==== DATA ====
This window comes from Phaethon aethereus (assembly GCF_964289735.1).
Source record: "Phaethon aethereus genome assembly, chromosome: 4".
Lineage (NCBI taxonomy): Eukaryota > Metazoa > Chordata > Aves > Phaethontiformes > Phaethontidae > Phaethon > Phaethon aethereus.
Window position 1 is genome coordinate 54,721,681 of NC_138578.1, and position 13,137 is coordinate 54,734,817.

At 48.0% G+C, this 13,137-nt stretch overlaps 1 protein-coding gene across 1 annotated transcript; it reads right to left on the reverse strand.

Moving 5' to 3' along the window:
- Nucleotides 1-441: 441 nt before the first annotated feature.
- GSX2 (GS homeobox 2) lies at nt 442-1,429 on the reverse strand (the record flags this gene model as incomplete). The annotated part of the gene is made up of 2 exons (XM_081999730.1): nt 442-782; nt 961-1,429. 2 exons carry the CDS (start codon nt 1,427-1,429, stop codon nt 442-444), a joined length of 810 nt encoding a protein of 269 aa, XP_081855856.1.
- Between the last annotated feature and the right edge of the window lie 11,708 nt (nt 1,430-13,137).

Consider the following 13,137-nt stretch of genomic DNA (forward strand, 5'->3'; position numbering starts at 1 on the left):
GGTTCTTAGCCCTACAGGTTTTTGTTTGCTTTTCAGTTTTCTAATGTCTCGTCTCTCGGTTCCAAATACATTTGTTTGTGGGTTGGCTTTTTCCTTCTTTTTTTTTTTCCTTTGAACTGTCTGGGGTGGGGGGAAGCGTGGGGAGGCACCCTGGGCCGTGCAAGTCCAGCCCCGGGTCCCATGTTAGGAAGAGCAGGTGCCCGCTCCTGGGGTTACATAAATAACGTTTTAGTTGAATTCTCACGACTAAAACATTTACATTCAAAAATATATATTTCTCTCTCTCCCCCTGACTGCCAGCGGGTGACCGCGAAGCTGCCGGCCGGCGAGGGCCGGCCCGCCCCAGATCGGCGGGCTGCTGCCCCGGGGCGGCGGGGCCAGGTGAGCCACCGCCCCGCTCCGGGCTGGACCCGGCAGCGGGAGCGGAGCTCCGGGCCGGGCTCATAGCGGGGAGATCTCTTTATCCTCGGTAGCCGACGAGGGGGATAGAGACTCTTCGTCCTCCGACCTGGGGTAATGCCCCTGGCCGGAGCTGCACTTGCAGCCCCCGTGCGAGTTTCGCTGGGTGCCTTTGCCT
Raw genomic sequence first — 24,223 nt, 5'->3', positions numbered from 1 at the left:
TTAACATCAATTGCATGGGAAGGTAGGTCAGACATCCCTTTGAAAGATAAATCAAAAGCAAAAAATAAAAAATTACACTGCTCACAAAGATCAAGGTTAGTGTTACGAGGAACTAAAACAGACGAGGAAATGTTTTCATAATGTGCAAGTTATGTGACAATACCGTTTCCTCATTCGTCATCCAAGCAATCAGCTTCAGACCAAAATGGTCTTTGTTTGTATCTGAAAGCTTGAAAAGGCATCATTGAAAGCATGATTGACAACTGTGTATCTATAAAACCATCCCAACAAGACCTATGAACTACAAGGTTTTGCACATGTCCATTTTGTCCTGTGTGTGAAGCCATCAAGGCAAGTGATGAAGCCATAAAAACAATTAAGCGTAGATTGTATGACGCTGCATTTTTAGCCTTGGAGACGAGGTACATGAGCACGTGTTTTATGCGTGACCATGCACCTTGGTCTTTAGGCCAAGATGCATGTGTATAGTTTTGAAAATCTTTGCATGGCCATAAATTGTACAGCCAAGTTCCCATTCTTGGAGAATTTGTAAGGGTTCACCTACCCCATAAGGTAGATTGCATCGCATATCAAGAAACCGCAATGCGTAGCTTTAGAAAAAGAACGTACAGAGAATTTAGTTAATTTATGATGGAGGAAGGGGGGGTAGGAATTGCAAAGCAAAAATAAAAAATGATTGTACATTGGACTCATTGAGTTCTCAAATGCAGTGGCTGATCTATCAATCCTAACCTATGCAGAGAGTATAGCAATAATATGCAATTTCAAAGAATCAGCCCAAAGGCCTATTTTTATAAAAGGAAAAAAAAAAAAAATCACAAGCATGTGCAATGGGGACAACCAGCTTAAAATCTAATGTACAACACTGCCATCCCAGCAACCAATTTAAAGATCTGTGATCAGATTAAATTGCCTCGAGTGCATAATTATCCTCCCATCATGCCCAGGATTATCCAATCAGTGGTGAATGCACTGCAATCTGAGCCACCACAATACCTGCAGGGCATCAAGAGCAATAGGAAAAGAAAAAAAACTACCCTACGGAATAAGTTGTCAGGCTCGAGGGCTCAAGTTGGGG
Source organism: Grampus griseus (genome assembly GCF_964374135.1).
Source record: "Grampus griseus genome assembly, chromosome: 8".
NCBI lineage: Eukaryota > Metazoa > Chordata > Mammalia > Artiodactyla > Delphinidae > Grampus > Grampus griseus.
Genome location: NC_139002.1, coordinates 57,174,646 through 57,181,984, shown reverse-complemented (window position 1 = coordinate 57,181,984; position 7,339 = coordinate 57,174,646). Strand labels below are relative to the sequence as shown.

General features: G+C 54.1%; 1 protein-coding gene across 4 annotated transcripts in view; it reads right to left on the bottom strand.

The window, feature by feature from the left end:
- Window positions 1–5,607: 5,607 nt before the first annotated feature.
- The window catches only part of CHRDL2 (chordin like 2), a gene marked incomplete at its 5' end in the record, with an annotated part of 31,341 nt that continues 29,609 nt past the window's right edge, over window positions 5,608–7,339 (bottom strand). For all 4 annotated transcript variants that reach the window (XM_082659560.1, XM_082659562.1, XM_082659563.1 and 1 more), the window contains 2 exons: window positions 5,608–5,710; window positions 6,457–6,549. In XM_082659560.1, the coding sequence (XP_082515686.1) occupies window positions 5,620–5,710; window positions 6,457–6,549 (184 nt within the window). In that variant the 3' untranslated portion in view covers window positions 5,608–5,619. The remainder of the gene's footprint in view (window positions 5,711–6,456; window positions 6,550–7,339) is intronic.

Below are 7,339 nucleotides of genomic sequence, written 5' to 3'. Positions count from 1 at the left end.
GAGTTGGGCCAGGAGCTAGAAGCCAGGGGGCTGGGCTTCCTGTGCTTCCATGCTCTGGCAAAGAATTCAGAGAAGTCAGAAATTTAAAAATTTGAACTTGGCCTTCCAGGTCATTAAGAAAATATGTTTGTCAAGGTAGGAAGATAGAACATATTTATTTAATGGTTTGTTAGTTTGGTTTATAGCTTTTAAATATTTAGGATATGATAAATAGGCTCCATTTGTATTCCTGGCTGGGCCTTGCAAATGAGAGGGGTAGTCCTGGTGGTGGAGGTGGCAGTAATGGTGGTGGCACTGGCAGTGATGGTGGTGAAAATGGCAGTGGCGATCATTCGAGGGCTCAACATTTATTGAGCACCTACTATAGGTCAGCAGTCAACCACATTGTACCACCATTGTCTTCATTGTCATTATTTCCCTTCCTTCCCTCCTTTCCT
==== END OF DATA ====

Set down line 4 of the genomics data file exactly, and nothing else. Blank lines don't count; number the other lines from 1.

Window position 1 is genome coordinate 54,721,681 of NC_138578.1, and position 13,137 is coordinate 54,734,817.